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Finding Their Margins Bend Toward Non-Viability

A report from Bloomberg. “Sentiment among U.S. homebuilders fell in December to the lowest level since 2015, missing all forecasts and signaling that the industry’s struggles are intensifying amid elevated prices and higher borrowing costs.”

“The National Association of Home Builders/Wells Fargo Housing Market Index dropped to 56 from 60 in the prior month amid broad-based declines across sales, expectations and buyer traffic, data released Monday showed. With November’s eight-point decrease, it was the biggest two-month decline since October 2001.”

“Three of four geographic regions showed a decline, led by the Northeast, where sentiment plunged by the most since June 2010. Builder sentiment in the Northeast declined to 37 from 52. The Midwest dropped to 52 while the South decreased to 61. The gauge for the West held at 65.”

From MarketWatch. “Before the housing bubble burst in 2006 — and even before it actually began inflating — builders were constructing homes running, on average, under $150,000. Now, not so much. Earlier this year, there was a rebound in homes built in the next priciest range of $150,000 to $199,999. But even that’s trailed off.”

“The price bracket that seems to be picking up the most steam is the $300,000-$399,999 market segment. That makes sense; the median-priced new home was $309,700 in October.The October median price was lower than year-ago levels for the second month in a row. “

From WUSF Public Media on Florida. “With Hillsborough County in the midst of an affordable housing crunch, developers continue building luxury homes and apartments, especially in Tampa’s trendy neighborhoods and downtown.”

“It’s a common refrain you hear from residents when they’re talking about affordable housing: ‘Why do I see so much construction in Tampa, but it’s not anything I can afford?'”

“Kevin Robles, Chief Operating Officer of Tampa’s Domain Homes, said it’s the cost of building, not greed, that’s driving up the cost of new housing. ‘In a ‘for-market’ environment that we are currently in today, I can barely put forth in the market anything less than high $200,000’s, low $300,000’s. Anything below about $285,000, you just can’t produce it’ and make a profit, he said. “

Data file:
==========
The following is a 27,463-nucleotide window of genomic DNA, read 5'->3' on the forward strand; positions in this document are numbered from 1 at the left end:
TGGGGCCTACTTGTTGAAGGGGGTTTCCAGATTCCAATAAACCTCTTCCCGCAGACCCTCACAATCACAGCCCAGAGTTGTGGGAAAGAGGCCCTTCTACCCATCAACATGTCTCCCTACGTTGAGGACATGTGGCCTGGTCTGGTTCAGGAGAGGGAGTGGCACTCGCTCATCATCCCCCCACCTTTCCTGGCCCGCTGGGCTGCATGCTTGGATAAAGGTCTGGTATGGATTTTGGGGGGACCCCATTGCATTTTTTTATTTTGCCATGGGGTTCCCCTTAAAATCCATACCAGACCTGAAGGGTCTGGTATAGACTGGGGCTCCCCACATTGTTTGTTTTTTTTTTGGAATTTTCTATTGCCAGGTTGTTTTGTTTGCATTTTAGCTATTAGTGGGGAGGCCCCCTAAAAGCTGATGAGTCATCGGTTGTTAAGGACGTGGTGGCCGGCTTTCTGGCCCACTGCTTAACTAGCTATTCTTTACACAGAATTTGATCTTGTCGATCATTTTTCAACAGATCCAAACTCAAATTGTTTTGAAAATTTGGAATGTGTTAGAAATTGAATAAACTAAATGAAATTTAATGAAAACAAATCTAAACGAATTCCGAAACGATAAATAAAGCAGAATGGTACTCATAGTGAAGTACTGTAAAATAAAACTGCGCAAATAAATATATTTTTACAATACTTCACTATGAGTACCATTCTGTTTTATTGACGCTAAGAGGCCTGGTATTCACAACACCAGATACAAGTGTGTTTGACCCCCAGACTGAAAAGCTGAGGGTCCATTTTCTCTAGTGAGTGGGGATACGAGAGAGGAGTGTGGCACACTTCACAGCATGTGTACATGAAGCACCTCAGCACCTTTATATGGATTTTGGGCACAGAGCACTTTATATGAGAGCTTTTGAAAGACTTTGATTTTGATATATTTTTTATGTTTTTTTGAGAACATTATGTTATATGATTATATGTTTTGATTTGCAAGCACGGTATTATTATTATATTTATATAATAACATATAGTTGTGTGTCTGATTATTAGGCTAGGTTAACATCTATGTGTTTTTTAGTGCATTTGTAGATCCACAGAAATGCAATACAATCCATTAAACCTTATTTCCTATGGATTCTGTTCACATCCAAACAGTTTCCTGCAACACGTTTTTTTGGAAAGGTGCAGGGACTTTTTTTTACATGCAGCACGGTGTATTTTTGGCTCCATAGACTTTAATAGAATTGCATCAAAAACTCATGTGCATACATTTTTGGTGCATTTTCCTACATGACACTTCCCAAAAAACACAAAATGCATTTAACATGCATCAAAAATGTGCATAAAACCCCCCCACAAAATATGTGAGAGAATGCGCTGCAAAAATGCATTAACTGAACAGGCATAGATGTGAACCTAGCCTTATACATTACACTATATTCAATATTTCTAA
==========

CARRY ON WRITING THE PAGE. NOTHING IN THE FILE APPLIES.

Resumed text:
From The Oklahoman. “The nation’s housing market is ‘broken’ because buying a new home is out of reach for too many middle-class Americans, said John McManus, vice president of Washington, D.C., construction data firm Hanley Wood’s residential group.”

“‘Housing is broken because businesses — when they add up what they have to pay for land, fees, people, materials, and capital — are finding their margins bend toward non-viability,’ McManus said at Hanley Woods’ recent Hive Conference in Austin.”

“‘Housing is broken because the only housing builders, developers, architects, distributors, and investors can build right now profitably is unaffordable to people who earn average salaries, take home median wages, live normal lives,’ he said.”

From Seattle PI in Washington. “Prospective home buyers are finding more options around Western Washington, with plentiful inventory, recently announced increases in lending limits, and moderating interest rates over the past few weeks.”

“Realtors in the NWMLS report can’t stress enough: This isn’t signs of Seattle’s market falling apart, just slowing down a bit. So, if it’s not the weakening of real estate as we know it, what is it? NWMLS director Dick Beeson credits a combination of stabilizing factors like those mentioned above: a plethora of inventory, only slightly increased interest rates, coupled with ‘more receptive and savvy sellers.'”

From the Wall Street Journal. “Rising interest rates have made life tough for mortgage brokers lately, many of whom are being forced out of the business, so a reminder of the good old days naturally cheered them up.”

“Former Countrywide Financial boss Angelo Mozilo last week received a standing ovation at the National Association of Mortgage Brokers meeting in Las Vegas, according to mortgage professional Jeff Lazerson.”

“Mr. Mozilo has long denied any responsibility for the housing debacle a decade ago, including in an interview earlier this year with The Wall Street Journal. ‘Not subprime mortgages, not Countrywide, not Angelo Mozilo,’ Mr. Mozilo said of who was to blame. ‘I wish I had that kind of power.'”

“Based on his warm reception, he at least has the power to cause temporary amnesia.”

This Post Has 72 Comments
  1. ‘In a ‘for-market’ environment that we are currently in today, I can barely put forth in the market anything less than high $200,000’s, low $300,000’s. Anything below about $285,000, you just can’t produce it’ and make a profit’

    I guess it’s the old “you want fries with that?” for you then Kevin.